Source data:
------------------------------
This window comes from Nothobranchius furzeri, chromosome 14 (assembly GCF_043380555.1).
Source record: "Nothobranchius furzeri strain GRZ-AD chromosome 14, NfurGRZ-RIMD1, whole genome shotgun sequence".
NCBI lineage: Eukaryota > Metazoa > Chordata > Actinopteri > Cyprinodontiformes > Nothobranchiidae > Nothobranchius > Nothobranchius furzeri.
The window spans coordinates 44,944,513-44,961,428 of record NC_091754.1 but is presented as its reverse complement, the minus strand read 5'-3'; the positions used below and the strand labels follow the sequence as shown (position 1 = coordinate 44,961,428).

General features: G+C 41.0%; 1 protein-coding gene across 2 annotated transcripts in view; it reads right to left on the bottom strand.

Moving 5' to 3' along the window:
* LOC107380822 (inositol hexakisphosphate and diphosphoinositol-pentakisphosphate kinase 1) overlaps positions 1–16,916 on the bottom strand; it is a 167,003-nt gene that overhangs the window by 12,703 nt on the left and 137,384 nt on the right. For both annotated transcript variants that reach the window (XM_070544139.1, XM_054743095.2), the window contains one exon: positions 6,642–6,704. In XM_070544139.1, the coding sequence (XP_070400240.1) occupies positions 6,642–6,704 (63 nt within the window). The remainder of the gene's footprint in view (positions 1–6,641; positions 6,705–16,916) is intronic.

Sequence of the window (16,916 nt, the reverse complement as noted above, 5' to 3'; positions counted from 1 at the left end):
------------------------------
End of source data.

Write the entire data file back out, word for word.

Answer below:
This window comes from Nothobranchius furzeri, chromosome 14 (assembly GCF_043380555.1).
Source record: "Nothobranchius furzeri strain GRZ-AD chromosome 14, NfurGRZ-RIMD1, whole genome shotgun sequence".
NCBI lineage: Eukaryota > Metazoa > Chordata > Actinopteri > Cyprinodontiformes > Nothobranchiidae > Nothobranchius > Nothobranchius furzeri.
The window spans coordinates 44,944,513-44,961,428 of record NC_091754.1 but is presented as its reverse complement, the minus strand read 5'-3'; the positions used below and the strand labels follow the sequence as shown (position 1 = coordinate 44,961,428).

General features: G+C 41.0%; 1 protein-coding gene across 2 annotated transcripts in view; it reads right to left on the bottom strand.

Moving 5' to 3' along the window:
* LOC107380822 (inositol hexakisphosphate and diphosphoinositol-pentakisphosphate kinase 1) overlaps positions 1–16,916 on the bottom strand; it is a 167,003-nt gene that overhangs the window by 12,703 nt on the left and 137,384 nt on the right. For both annotated transcript variants that reach the window (XM_070544139.1, XM_054743095.2), the window contains one exon: positions 6,642–6,704. In XM_070544139.1, the coding sequence (XP_070400240.1) occupies positions 6,642–6,704 (63 nt within the window). The remainder of the gene's footprint in view (positions 1–6,641; positions 6,705–16,916) is intronic.

Sequence of the window (16,916 nt, the reverse complement as noted above, 5' to 3'; positions counted from 1 at the left end):